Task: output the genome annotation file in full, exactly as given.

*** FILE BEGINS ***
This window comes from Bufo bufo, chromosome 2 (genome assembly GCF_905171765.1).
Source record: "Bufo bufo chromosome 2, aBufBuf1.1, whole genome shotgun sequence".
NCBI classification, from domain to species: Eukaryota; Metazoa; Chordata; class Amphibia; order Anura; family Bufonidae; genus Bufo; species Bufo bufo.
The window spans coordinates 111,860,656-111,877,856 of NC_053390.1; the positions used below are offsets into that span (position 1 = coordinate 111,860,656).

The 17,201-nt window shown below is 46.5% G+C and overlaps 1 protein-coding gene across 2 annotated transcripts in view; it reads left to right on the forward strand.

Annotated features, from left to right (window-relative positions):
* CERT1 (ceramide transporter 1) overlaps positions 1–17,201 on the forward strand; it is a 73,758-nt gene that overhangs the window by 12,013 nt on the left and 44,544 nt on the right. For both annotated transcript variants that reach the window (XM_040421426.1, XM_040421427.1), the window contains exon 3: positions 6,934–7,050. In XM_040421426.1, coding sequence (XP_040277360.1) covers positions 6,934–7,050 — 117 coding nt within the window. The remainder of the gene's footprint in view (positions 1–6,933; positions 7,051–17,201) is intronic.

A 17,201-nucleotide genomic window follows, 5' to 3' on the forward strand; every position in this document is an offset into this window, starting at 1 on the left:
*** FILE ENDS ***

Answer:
This window comes from Bufo bufo, chromosome 2 (genome assembly GCF_905171765.1).
Source record: "Bufo bufo chromosome 2, aBufBuf1.1, whole genome shotgun sequence".
NCBI classification, from domain to species: Eukaryota; Metazoa; Chordata; class Amphibia; order Anura; family Bufonidae; genus Bufo; species Bufo bufo.
The window spans coordinates 111,860,656-111,877,856 of NC_053390.1; the positions used below are offsets into that span (position 1 = coordinate 111,860,656).

The 17,201-nt window shown below is 46.5% G+C and overlaps 1 protein-coding gene across 2 annotated transcripts in view; it reads left to right on the forward strand.

Annotated features, from left to right (window-relative positions):
* CERT1 (ceramide transporter 1) overlaps positions 1–17,201 on the forward strand; it is a 73,758-nt gene that overhangs the window by 12,013 nt on the left and 44,544 nt on the right. For both annotated transcript variants that reach the window (XM_040421426.1, XM_040421427.1), the window contains exon 3: positions 6,934–7,050. In XM_040421426.1, coding sequence (XP_040277360.1) covers positions 6,934–7,050 — 117 coding nt within the window. The remainder of the gene's footprint in view (positions 1–6,933; positions 7,051–17,201) is intronic.

A 17,201-nucleotide genomic window follows, 5' to 3' on the forward strand; every position in this document is an offset into this window, starting at 1 on the left: